After more than 15 years of creating a diverse and innovative collection of hip-hop hits, Rene Vasquez (Peace 586) is literally a
Known for his years in the pioneering Christian hip-hop crew Freedom of Soul and more recently for his solo efforts Risen Son
and 586, Peace 586 returns to the scene for possibly his last album in Generations.
"The vision of this record was to show how God has used me throughout he years," Peace 586 says. "I wanted to reconnect with
the old school emcees and crews for one last time and show how I've been an inspiration to the future of this side of hip-hop as
On Generations, Peace 586 collaborates with some of the brightest stars in hip-hop including Pigeon John, LPG, Raphi, Remnant,
and Mass Reality. He also brings old-school emcees I.D.O.L. King and Noel Arthurton of the Dynamic Twins out of hiding and
collaborates once again with longtime friends Sup the Chemist of SFC and R&B icon Jon Gibson.
The song with Gibson, Love's Still There, is the album's first single. It revisits the theme of their first collaborative effort This is
Love from Freedom of Soul's 1991 album Caught in a Land of Time.
Peace 586 explains, "I said to Jon, 'We did the This is Love thing, let's just piggy back on it and tell 'em that the love is still
there'. He said 'cool, that's a good idea'. I wrote the rap verses first and he figured out the structure of the song and it was done."
The song carries the same message as the original, one of simple appreciation for God's love.
"It's the only way that I can best describe our relationship," Peace 586 says. "After everything I've done in my life, I'ms till
loved by God. All my faults, all the wrong things I've done - God still loves me. And if He can love me, He can love anybody
The song Respect, with Noel Arthurton of the Dynamic Twins, is also very meaningful to Peace 586.
"It was cool hooking up 'cuz we got to touch base and talk because I haven't seen him in 5 years. We got to talk about old times
and reconnect about music."
While the two veterans were talking, they both noticed they were dealing with a disturbing trend: the new school was taking the
old school for granted, and not thanking them for being trailblazers.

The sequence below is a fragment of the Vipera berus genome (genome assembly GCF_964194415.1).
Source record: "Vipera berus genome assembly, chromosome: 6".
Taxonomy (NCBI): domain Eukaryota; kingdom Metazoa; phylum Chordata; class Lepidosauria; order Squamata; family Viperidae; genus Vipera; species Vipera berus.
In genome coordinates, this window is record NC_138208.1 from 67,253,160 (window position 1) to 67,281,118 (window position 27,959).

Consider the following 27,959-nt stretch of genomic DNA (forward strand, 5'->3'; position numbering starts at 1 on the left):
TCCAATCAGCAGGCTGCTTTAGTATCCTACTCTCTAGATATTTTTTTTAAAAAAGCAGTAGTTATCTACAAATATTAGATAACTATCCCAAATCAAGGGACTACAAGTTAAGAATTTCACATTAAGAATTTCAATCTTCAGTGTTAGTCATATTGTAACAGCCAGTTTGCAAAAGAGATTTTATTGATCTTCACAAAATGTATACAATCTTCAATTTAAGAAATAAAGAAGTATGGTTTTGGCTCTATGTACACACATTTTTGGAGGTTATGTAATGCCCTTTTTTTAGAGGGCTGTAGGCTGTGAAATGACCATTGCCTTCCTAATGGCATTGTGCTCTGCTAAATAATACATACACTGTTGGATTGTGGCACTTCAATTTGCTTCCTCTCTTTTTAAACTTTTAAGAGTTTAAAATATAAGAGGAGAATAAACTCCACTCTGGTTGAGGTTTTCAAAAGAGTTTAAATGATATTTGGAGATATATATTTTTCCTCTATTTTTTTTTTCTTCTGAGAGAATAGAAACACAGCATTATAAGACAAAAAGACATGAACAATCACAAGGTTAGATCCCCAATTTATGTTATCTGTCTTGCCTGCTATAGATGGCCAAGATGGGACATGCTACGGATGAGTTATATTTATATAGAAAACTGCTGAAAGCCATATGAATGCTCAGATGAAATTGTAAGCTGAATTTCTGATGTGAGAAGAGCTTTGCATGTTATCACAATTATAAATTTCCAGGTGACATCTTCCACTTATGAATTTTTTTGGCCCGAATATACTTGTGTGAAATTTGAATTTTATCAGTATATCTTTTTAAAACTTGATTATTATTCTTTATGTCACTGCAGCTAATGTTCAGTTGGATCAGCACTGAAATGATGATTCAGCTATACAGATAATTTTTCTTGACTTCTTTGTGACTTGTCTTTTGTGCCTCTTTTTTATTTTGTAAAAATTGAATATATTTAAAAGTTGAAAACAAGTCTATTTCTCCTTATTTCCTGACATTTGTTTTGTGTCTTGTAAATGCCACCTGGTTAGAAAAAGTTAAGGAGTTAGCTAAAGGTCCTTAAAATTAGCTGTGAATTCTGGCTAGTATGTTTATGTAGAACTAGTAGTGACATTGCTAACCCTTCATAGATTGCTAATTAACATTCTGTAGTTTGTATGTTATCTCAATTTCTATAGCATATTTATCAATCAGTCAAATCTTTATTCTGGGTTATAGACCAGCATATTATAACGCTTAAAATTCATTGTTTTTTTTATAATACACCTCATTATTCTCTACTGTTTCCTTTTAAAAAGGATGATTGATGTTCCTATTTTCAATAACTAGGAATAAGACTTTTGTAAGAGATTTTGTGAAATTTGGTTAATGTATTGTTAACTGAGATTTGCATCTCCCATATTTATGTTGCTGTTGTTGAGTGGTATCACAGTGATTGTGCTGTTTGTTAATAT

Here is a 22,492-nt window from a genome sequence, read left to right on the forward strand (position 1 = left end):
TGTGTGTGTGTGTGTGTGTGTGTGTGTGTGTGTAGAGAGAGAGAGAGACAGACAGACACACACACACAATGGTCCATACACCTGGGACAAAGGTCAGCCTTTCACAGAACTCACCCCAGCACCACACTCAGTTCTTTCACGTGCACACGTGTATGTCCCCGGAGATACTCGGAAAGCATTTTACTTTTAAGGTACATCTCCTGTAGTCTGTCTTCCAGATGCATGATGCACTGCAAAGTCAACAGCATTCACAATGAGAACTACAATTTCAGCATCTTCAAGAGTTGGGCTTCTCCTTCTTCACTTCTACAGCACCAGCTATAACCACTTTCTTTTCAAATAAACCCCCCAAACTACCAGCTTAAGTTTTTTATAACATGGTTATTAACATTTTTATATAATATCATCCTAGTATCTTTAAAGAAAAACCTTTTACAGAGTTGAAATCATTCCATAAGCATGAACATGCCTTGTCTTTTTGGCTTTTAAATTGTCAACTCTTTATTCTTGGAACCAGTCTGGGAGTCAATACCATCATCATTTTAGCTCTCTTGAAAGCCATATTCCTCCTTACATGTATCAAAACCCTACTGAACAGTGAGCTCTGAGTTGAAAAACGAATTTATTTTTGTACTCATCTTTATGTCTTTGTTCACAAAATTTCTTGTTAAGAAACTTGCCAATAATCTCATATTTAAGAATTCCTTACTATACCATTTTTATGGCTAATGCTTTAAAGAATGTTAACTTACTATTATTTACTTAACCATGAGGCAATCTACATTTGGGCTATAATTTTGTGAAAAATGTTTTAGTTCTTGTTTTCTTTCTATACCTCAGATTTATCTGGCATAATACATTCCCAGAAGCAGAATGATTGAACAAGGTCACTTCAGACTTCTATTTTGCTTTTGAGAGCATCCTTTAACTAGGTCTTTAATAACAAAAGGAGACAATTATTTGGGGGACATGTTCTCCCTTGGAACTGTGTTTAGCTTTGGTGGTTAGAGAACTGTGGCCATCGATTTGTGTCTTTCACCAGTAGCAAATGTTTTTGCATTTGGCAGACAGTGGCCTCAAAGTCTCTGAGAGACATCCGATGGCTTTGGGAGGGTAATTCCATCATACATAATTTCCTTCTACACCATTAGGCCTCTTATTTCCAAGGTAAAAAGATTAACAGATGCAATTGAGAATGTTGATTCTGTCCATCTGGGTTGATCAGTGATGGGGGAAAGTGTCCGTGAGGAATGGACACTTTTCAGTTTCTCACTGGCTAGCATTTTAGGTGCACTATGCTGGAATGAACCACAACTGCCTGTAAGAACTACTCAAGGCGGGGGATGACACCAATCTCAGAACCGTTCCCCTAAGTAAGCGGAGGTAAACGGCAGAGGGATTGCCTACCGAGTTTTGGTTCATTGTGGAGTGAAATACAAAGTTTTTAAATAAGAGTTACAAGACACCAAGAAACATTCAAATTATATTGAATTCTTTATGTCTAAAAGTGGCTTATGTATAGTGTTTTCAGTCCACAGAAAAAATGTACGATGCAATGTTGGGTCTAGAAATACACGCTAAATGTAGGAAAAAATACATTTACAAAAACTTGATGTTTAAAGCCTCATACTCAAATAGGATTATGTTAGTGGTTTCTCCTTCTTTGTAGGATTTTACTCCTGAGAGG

"Young kids are still treating us as if we're no-ones and not giving us credit for them getting their record deals or them getting
their props." Peace 586 says.
"I just don't feel respected sometimes - and he felt the same way, so we just wrote some verses on how we feel."
Mourning for the Art is another moving piece on the album, and features Sev Statik.
"The idea for the song was pretty much Dax's idea," Peace 586 says. "It's about how me and Sev Statik were both originally
from New York and how hip-hop started there and it's just not the same," says Peace 586. "Dax just wanted to put us together
and have something about how we long for the true artform to come back."
Progress featuring I.D.O.L. King is another highlight on the album, featuring a chilled-out bassline and soft strings. Peace 586
says that the song talks about how all emcees representing Christ should focus more on the fact they represent the same cause
and lesson doctrinal differences.
PO Box 12698 Seattle WA 98111
Everything I is a song that features the first-ever appearance of the Saturday Night Freestylers, a band formed by Zane of the
Tunnel Rats. The song is sure to be a favorite for many, with a melodic, singsong chorus and carefree rhyming.
The album is capped with the anthem Here for Years, a song boldly proclaiming the lngevity of Peace and the Tunnel Rats over a
processional trumpet sample. The song features Propoganda, Macho and Dokument of the Tunnel Rats.
Generations boasts an impressive array of music production - handled primarily by Dert of the Tunnel Rats. Although Peace
586 is well known for his boom-bap beats, Dert explains that both Peace and the Tunnel Rats felt it was best for him to concentrate
more on his rhymes for Generations for the album to really make a markt.
"He has been througha lot and has helped a lot of people and if I can help him out and our team by contributing to a good album...
it's all good," Dert says. "And yeah, I wanted to help bridge the gap from old to new with one of Christian hip-hop's most
respected veteran emcees."
Peace 586 says Generations more accurately portrays his abilities than his last release, 586. He also says he is counting his
blessings to have been able to accomplish all he has in hip-hop.
"I'm proud of this record because it shows me that I have favor with God and other industry cats," Peace 586 says, "I never
burned nobody and when everyone talks about me its always positive. That show in the record. I don't think anyone in the
Gospel industry could have done what we've done with this record, from the gathering of all crews to the production and the
making of these songs!"